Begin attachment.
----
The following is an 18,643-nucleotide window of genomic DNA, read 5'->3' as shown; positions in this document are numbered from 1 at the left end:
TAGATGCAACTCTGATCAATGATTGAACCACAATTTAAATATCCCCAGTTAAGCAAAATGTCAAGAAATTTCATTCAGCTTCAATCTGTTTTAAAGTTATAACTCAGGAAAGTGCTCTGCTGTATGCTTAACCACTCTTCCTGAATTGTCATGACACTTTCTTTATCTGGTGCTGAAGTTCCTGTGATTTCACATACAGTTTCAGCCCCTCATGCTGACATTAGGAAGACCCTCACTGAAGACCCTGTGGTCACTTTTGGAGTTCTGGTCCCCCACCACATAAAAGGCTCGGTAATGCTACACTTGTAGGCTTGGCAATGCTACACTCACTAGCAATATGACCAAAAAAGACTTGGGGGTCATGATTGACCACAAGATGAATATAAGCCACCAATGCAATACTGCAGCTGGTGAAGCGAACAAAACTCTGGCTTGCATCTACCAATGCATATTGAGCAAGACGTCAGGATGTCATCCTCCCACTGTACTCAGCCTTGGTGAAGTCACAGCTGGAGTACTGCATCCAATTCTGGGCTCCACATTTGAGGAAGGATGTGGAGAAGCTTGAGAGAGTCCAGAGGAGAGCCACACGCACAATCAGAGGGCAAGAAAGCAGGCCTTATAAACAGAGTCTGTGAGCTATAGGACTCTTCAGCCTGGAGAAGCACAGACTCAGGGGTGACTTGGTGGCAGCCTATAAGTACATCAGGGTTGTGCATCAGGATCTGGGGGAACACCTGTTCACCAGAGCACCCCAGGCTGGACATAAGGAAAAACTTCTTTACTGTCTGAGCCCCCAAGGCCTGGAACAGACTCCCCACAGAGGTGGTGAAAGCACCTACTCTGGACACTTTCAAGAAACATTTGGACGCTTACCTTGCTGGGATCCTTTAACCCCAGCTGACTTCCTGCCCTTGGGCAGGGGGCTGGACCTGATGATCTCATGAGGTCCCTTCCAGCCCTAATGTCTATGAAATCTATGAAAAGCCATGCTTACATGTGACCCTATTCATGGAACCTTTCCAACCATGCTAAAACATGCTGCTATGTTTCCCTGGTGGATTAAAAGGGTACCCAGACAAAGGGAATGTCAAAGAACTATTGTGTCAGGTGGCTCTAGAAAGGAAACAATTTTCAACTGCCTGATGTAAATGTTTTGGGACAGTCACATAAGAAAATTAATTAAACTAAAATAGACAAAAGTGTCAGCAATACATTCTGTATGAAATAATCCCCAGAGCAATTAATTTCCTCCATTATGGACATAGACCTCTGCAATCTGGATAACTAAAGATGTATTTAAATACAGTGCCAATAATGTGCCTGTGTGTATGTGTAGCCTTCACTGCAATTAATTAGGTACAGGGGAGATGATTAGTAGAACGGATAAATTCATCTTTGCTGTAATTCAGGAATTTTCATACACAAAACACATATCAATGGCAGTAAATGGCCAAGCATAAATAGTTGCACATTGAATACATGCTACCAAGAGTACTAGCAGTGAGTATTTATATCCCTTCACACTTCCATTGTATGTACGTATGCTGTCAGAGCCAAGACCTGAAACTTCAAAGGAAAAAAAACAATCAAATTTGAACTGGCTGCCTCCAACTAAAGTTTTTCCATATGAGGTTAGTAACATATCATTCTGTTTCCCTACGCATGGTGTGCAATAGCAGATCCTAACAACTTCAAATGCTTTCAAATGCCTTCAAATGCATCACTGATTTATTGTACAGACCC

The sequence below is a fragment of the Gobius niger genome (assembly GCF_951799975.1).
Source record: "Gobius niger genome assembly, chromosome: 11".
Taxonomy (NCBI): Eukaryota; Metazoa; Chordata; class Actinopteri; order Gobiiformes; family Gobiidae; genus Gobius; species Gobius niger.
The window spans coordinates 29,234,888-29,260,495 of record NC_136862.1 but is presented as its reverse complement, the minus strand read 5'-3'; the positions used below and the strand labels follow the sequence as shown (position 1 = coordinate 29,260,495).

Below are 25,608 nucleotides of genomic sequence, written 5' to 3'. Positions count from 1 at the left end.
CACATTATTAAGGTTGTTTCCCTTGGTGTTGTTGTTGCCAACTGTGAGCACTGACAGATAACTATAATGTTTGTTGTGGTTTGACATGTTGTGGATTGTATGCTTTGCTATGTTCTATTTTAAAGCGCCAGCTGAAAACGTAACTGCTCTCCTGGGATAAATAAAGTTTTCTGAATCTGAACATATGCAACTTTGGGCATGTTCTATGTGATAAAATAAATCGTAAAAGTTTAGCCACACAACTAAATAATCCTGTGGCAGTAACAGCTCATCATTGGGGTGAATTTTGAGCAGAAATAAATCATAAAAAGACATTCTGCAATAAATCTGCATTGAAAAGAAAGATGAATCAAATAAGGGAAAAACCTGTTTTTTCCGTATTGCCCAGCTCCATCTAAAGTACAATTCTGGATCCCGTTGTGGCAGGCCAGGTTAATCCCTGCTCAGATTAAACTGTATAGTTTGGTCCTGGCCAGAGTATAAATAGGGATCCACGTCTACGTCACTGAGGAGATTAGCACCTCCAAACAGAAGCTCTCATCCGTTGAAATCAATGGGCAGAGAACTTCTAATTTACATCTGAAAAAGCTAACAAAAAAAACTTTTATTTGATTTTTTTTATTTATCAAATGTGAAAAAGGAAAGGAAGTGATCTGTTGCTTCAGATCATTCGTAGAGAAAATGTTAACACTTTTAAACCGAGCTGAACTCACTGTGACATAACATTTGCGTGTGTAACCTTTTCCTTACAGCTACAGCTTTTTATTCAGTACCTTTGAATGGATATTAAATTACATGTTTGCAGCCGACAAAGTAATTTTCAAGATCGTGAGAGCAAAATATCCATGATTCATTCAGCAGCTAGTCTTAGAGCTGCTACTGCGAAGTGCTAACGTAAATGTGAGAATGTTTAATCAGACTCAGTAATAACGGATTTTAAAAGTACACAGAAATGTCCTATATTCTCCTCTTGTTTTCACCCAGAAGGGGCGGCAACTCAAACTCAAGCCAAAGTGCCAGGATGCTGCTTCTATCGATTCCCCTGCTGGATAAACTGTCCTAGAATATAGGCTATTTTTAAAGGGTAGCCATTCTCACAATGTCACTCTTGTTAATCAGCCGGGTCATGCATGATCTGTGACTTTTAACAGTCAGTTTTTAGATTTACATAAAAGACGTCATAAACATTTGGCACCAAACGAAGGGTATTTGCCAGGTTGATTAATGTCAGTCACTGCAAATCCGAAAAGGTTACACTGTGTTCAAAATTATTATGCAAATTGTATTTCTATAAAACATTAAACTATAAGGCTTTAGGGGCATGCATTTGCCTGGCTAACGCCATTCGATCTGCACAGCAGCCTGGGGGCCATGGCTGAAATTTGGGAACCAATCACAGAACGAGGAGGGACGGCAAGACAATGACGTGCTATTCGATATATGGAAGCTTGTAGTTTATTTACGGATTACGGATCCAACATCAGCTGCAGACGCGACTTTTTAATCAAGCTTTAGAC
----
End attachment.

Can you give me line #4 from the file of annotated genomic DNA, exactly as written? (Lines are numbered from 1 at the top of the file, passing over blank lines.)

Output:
Source record: "Gobius niger genome assembly, chromosome: 11".